The 2nd Puzzle: The Lost Book of Magic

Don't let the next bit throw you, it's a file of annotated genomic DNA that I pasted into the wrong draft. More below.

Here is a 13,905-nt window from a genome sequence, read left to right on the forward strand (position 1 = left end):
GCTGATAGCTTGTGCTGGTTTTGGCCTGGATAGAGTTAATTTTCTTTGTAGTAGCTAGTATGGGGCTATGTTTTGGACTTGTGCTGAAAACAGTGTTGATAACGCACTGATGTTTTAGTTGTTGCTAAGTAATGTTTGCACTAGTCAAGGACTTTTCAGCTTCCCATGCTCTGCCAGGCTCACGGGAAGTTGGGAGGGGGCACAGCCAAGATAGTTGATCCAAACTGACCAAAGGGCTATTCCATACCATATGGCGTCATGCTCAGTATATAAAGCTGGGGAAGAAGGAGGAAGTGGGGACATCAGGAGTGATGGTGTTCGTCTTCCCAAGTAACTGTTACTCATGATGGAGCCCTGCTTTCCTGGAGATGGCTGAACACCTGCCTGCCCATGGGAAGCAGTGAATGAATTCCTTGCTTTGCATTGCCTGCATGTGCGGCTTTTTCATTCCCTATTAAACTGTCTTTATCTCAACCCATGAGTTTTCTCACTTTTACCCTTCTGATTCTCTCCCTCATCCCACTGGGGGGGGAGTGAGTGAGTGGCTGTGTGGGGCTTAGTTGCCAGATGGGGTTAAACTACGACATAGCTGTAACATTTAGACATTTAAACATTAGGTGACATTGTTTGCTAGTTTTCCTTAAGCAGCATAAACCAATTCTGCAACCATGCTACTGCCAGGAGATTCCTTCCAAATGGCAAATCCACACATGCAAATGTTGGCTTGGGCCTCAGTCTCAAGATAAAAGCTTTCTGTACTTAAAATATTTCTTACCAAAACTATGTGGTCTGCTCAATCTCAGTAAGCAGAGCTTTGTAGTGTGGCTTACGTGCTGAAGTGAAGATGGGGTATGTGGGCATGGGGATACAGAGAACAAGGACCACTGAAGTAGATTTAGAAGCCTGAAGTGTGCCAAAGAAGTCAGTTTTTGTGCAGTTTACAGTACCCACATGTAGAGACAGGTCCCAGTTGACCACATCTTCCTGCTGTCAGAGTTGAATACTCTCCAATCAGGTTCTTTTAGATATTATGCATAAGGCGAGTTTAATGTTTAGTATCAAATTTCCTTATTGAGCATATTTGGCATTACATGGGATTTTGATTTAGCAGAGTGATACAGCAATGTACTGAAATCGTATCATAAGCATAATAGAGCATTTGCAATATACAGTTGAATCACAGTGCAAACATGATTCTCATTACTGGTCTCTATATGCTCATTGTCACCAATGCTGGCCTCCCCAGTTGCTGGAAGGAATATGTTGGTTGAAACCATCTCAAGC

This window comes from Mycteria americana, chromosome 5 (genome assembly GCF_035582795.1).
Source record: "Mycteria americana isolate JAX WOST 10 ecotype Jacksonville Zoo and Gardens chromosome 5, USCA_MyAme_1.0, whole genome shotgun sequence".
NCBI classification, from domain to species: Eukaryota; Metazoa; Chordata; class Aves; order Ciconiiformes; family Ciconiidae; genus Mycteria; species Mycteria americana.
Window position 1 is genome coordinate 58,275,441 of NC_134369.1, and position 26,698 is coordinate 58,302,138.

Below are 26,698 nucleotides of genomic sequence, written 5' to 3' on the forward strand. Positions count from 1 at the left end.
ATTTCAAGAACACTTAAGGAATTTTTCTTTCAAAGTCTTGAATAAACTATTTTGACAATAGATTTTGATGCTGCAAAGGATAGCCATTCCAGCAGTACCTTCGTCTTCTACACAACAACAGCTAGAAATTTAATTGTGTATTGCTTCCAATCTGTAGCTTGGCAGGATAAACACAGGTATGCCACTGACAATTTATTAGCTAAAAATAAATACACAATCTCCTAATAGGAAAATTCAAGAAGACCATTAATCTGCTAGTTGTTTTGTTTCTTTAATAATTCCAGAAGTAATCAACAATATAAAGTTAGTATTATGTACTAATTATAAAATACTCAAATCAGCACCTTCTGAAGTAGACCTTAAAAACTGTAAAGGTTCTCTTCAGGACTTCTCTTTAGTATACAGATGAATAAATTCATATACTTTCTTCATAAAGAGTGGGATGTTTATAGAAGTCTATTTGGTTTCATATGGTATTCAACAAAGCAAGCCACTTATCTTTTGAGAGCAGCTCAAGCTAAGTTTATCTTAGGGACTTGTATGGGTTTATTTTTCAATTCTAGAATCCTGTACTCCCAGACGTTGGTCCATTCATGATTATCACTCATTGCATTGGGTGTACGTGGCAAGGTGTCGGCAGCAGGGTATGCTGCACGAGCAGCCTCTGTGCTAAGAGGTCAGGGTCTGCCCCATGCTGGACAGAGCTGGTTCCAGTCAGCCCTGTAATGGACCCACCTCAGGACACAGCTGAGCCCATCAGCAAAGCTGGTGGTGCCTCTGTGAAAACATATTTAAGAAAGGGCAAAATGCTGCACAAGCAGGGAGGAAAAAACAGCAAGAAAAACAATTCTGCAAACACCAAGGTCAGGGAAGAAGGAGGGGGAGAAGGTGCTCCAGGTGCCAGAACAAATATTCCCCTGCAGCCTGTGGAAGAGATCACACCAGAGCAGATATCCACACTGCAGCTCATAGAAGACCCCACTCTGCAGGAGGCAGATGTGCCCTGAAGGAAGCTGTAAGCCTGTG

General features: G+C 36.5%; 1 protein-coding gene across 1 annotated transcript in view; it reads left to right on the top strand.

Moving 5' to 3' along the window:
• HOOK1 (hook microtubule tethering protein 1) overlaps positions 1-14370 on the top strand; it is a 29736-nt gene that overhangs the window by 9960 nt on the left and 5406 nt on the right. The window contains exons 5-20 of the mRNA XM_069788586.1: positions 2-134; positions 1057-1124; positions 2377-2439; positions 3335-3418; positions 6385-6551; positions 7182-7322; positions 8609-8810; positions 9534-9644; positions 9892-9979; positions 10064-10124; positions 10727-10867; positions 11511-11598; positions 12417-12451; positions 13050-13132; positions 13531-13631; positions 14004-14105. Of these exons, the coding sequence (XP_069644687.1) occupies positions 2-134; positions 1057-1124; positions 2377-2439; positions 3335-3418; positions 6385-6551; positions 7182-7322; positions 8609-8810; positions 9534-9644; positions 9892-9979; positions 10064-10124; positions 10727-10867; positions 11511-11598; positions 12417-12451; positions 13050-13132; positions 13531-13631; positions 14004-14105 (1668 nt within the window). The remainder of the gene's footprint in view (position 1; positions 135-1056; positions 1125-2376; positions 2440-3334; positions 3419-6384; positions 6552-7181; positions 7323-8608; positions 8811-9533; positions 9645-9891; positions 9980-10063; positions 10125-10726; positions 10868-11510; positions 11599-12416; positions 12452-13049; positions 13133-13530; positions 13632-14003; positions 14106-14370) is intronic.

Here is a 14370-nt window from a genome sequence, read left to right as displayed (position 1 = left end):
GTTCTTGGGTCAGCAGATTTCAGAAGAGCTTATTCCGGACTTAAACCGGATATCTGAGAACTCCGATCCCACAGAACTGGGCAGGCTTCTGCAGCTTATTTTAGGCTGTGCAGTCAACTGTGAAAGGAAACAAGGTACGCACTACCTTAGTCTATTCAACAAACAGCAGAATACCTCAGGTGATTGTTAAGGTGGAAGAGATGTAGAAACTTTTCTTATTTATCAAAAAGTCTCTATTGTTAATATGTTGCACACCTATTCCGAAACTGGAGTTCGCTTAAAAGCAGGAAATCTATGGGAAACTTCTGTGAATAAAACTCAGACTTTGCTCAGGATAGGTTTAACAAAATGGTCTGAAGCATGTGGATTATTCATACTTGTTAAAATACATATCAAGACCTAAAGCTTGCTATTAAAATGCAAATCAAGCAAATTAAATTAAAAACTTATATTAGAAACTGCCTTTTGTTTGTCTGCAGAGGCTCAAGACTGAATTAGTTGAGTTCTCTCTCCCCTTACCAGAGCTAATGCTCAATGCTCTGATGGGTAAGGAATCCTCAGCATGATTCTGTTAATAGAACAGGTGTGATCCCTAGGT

The Secret Riches Visualization ToolandMost people know what The Secret is. They know about the power of positive thinking, repetition, self belief.andFew people know however that these ideas were once the key elements in ancient books of magic. Such books often also contained medical knowledge and practical personal advice. The success of such ideas gave these books a long life. They were much sought after and argued over.andAnd in some periods you could be burnt at the stake for possessing such books.andThese days you can buy books of magic and positive thinking for a relatively low cost, and without much danger to your health. You can even go to seminars on how to see your success, or you can give away your money to people selling seals and hoodoo correspondence courses.andSo what has any of this got to do with Istanbul?andAt the time of the fall of Constantinople (since called Istanbul) in 1453 thousands of scholars fled to Italy. They went to Florence and to Milan and beyond. Among them were physicians, astronomers and mathematicians.andMarsilio Ficino, whose family fled from Constantinople to Italy, was one the most important figures in the Italian Renaissance.andHe was involved, with Cosimo de’Medici, in trying to heal the schism between the Catholic and Orthodox churches.andHe was also a vegetarian, a priest, and at one point was lucky to escape with his life after being accused of magic before Pope Innocent VIII.andNDFicino’s father was a physician under the patronage of Cosimo de’ Medici, who took the young man into his household and became the lifelong patron of Marsilio, who was made tutor to his grandson, Lorenzo de’ Medici.andSo where did Marsilio get his most important ideas?andMany of his thoughts are common sense now, such as advice to keep your body in good order, but some of his other ideas are more far reaching, even to this day.andMarsilio FicinoandIn the Book of Destiny, Marsilio details the links between behavior and consequence. He talks about the list of things that hold sway over a man’s destiny,andHe practised astrology too and believed in talismans and symbols. His most famous prediction was that the son of Lorenzo de’Medici would become Pope. He did.andHis most famous achievement though was in the blending of the occult, the magical traditions of astrology, with the teaching of the Catholic church.andHe wrote a treaty on the Immortality of the Soul, which after his death, became dogma of the Catholic and eventually the Protestant churches. This was a theoretical advancement on the Christian belief that we will all live on after death. His theory synthesized Christianity and Platonism, and created a foundation for the Renaissance.